Wednesday, July 8, 2009 at 9:19AM
When I was fifteen I lived with my dad for a year. How delightfully strange it was to go from being raised by my truck driver abusive stepdad to living once more with my father, my first love and the artist of my childhood.
Dad wasn’t the neatest person in the world; his painting supplies were likely to turn up just about anywhere in the small apartment. Open any drawer, closet or cabinet and you’d find something pertaining to his artistic talent: a dried up tube of paint, a rolled up etching he’d never finished (which I always tried to finish for him in my imagination–though I fervently loved these rough drafts just the way they were in all their incompleteness).
Years after I moved out, Dad mentioned coming across some of the writings I’d left behind. Those were tumultuous years for me, for I had gone from the strict, sheltered world of my mother’s household to a place where no restrictions were put on me. My life became chaotic and scary. So when I moved out eventually, there’s no telling what I thought to take with me. I was in such a sorry state emotionally by then that it’s just possible I wouldn’t have put any value on my writings.
The writings Dad described: did I really write them? It’s possible I copied them out of a book, as an example to myself of the kind of writer I wanted to be. When I suggested this possibility to Dad he adamantly disagreed.
“You wrote this stuff,” he assured me, his keen eyes twinkling with fatherly pride. “You have your own writing style, I spotted it right off the bat. Beautiful stuff, just beautiful. Why don’t you send your stuff in? Get it published?”
I felt nearly as uncomfortable under the weight of his praise as I’d once felt mortified under the weight of my stepdad’s mocking of my writing dreams. Why did I feel so embarrassed to have someone compliment my writing? Was it because I’d never before (except once in a blue moon in an English class) heard anything positive about my talent?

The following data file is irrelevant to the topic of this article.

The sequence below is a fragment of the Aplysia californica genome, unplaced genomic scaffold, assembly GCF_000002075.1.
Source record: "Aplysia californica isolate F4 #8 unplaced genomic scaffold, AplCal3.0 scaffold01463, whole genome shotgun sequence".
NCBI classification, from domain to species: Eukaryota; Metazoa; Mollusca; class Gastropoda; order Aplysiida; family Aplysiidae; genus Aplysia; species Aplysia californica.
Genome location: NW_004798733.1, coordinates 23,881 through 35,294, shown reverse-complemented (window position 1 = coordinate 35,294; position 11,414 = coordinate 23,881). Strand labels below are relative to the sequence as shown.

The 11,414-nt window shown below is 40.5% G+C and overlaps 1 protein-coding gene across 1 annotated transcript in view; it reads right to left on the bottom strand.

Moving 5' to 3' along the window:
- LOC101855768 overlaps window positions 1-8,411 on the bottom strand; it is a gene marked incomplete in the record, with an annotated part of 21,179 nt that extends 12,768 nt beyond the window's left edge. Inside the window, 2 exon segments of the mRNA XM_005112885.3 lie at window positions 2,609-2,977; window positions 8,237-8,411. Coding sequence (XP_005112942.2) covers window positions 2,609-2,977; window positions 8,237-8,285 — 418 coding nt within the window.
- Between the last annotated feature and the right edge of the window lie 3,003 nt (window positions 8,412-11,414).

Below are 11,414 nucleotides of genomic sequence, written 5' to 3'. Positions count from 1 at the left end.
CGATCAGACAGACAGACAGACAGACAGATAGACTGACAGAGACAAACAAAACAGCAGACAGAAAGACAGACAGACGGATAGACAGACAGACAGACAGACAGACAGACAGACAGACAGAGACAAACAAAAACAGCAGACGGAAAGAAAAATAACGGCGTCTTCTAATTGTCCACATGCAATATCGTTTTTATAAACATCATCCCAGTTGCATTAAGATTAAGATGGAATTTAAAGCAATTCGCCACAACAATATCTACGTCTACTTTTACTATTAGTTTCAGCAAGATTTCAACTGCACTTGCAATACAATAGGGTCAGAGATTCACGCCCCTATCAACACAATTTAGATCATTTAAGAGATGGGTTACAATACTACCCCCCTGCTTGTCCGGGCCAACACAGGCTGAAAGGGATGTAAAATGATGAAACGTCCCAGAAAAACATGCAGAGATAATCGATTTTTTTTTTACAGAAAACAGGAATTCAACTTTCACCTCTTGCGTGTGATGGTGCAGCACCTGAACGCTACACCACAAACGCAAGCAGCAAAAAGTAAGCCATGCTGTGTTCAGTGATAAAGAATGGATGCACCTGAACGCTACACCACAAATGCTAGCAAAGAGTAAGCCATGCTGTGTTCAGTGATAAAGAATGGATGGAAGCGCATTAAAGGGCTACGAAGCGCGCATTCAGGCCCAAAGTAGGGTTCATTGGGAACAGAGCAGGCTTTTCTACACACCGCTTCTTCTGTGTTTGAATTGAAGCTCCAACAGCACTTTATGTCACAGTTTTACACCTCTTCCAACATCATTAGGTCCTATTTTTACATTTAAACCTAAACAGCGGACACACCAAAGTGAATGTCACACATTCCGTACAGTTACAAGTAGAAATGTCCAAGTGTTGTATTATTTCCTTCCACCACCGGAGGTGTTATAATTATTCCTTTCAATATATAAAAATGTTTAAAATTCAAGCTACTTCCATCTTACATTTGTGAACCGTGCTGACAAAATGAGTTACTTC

Being an artist himself, Dad wouldn’t have flattered me about my talent. In fact he probably would have told me straight out if he thought I had none. So did that mean I really did write the stuff he said I left behind, and was it really that good?
Excitement builds as I revel in my utter audacity at giving myself permission to pursue my writing dreams above all else. That’s why this little stroll down memory lane, I suppose. I’ve so few good memories of my growing up years that this memory of Dad’s pride in my writing really stands out.
I’ve a little corner of my basement outfitted for my writing sessions. At a garage sale a few weeks ago I picked up an Ikea bamboo carpet which I put under my writing table. How cozy to write my heart out while the washer agitates and the dryer gives out the pleasant scent of Downy! Though the basement is painted an ugly color (I don’t even know what to call it), it’s good to not have the distractions I’d be contending with if my writing environment were ‘just so.’
Writing is something which spans my earliest years all the way to my present day nana self. How delicious to have something which has lasted decades, something no one can rob me of.
How delicious to write.
Reader Comments (3)
I hope you don’t give that up. You are so talented. You’re right– no one can take it from you, but you can throw it away. I hope you don’t. July 8, 2009 |
“How delicious to have something which has lasted decades…”
Yes you can write. And you have some wonderful turns of phrases.
Kate July 18, 2009 |
Thank you, Tricia! I’m determined not to give up . . . July 18, 2009 |